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Vern Carruthers

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Primary Appointment: Microbiology and Immunology
Primary PIBS Dept.: Microbiology and Immunology
PubMed Name: carruthers vb
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 DESCRIPTION OF RESEARCH
  The Carruthers lab seeks to understand invasion, egress and survival strategies employed by microbial pathogens during infection. We use the protozoan Toxoplasma gondii as a model pathogen because of its genetic and biochemical tractability, well defined cellular structure, and the availability of excellent rodent models of disease. Toxoplasma replicates in a remarkable variety of cells and organs, causing encephalitis, pneumonia, myocarditis, ocular disease, and congenital birth defects during acute infection. While disease is seen only in a small fraction of the ~2 billion people infected worldwide, the diagnosis and treatment of toxoplasmosis are suboptimal and the disease remains a significant public health problem. In people with healthy immune status, the parasite typically remains in a chronic, encysted state, but the infection can erupt when immune function is compromised such as individuals with HIV/AIDS, organ transplant recipients, or cancer patients undergoing chemotherapy.

As an obligate intracellular pathogen, Toxoplasma critically relies on cell invasion as a major survival strategy to avoid host antibody defense and phagocytic clearance. Cell invasion also initiates the parasite’s lytic cycle that ultimately destroys the infected cell, causing direct tissue pathology and indirect inflammatory damage. We and our collaborators have shown that Toxoplasma uses a battery of adhesive protein complexes to recognize and bind host cells prior to invasion. Many of these adhesive proteins reside in specialized secretory organelles called micronemes (Greek: small threads) that are discharged when the parasite has identified a suitable site for cell invasion. We have shown that parasites conditionally deficient in one particular complex (TgMIC2-M2AP) are invasion incompetent, partially defective in gliding motility, and fail to kill mice even at high doses. The deficient strain also acts as a live-attenuated vaccine since surviving animals are protected from subsequent challenge with a lethal parasite strain. Our team is actively investigating how adhesive complexes such as TgMIC2-M2AP are assembled and shuttled to invasion organelles, in addition to identifying novel invasion-related proteins that may contribute to the parasite’s broad host range.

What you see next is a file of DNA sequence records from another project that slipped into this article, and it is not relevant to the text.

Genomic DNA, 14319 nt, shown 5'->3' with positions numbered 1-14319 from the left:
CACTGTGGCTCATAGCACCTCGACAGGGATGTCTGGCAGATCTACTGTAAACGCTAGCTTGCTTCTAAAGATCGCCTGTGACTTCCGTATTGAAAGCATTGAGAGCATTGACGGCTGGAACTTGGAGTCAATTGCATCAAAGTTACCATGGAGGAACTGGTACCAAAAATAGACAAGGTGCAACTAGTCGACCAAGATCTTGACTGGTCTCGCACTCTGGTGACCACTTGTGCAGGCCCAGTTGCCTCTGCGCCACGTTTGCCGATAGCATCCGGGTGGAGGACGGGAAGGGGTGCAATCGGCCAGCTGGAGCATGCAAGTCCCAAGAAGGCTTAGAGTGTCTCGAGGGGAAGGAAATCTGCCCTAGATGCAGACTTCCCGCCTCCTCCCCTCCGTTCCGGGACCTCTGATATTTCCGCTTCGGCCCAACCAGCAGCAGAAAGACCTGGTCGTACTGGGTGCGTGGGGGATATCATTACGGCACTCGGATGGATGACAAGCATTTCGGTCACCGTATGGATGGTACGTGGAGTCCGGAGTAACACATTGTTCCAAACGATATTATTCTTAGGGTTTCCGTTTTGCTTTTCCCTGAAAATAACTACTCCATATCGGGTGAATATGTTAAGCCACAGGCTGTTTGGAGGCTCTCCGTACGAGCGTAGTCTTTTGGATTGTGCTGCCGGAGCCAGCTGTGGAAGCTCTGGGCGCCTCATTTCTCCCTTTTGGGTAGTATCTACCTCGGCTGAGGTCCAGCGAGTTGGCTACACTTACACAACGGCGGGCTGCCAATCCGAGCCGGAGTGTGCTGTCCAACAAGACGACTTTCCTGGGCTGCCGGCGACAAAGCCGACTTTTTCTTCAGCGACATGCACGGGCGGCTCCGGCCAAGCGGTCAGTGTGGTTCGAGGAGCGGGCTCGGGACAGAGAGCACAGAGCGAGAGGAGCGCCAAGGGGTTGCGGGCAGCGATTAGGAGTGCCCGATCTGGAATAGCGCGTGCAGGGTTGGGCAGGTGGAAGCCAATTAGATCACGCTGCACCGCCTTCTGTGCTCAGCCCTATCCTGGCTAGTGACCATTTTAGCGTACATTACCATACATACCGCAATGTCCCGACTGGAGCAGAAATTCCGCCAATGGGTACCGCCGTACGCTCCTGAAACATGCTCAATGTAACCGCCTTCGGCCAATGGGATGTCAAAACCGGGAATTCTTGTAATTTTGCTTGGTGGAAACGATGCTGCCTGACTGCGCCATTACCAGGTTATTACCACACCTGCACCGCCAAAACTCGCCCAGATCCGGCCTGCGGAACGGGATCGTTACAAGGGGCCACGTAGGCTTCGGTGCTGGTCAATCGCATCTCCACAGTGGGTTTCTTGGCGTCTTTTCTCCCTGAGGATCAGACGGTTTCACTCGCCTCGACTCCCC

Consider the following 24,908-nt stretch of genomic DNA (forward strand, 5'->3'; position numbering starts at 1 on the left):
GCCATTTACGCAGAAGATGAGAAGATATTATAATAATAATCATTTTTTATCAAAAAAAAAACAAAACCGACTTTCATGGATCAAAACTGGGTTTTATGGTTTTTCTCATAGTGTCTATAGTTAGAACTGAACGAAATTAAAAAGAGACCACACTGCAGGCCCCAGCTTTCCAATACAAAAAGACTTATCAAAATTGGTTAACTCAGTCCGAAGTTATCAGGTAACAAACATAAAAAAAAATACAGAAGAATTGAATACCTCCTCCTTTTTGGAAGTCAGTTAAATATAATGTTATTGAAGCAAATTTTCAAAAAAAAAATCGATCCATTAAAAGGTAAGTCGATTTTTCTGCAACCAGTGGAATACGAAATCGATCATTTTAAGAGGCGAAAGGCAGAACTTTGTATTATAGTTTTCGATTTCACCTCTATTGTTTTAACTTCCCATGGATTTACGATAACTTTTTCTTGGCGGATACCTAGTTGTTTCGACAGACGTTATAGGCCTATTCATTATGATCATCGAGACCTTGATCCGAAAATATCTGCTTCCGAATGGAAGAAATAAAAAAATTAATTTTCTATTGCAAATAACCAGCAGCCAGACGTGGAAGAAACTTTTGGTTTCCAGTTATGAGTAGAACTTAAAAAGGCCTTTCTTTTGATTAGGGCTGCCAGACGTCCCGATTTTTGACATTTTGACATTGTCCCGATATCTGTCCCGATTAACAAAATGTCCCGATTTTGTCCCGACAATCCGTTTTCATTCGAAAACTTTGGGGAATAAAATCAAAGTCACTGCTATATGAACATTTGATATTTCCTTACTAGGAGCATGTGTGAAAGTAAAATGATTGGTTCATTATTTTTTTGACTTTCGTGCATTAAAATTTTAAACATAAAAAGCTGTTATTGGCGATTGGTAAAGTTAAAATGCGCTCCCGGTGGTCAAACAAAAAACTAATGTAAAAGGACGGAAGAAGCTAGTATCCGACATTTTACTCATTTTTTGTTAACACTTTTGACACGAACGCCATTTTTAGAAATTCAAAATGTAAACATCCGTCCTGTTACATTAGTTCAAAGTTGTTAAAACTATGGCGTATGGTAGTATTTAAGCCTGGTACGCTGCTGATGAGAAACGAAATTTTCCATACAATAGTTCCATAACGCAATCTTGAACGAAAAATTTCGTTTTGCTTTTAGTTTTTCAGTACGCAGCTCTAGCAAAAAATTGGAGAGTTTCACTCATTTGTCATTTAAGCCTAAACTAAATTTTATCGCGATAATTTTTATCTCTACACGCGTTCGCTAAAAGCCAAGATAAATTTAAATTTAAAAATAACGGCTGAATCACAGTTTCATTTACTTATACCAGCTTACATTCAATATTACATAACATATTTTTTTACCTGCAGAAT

From another prospective, we also seek to understand what roles the host cell plays in cell invasion by Toxoplasma. Although the motive force for cell invasion is clearly parasite-derived, we propose that a number of host molecules are recruited and manipulated by the parasite to rapidly traverse the host actin cytoskeletal system and moments later pinch off the host plasma membrane to create the intracellular compartment in which replication ensues. Indeed, an astonishing degree of molecular coordination must be employed during the 20 seconds or so the parasite takes to invade a target cell. Our goal is to understand the orchestration of parasite and host proteins involved in this uncommonly rapid entry phenomenon.

The team has also identified parasite proteases that act upon adhesive complexes both within the parasite in preparation for cell invasion and on the parasite surface during parasite entry. In addition to facilitating invasion by proteolytically modifying adhesins, our findings imply that one such protease (TgCPL) may also function during intracellular replication since it occupies a novel and dynamic digestive compartment that is likely part of the parasite’s endocytic system. We are using selective inhibitors of these proteases to determine substrate range, their specific role in invasion and replication, and to test the efficacy of inhibitory compounds for ameliorating infection.

To navigate the above research avenues, we use a diverse array of approaches including molecular genetics, proteomics, bioinformatics, video and fluorescence microscopy, structural biology, mathematical modeling, and bioluminescent imaging.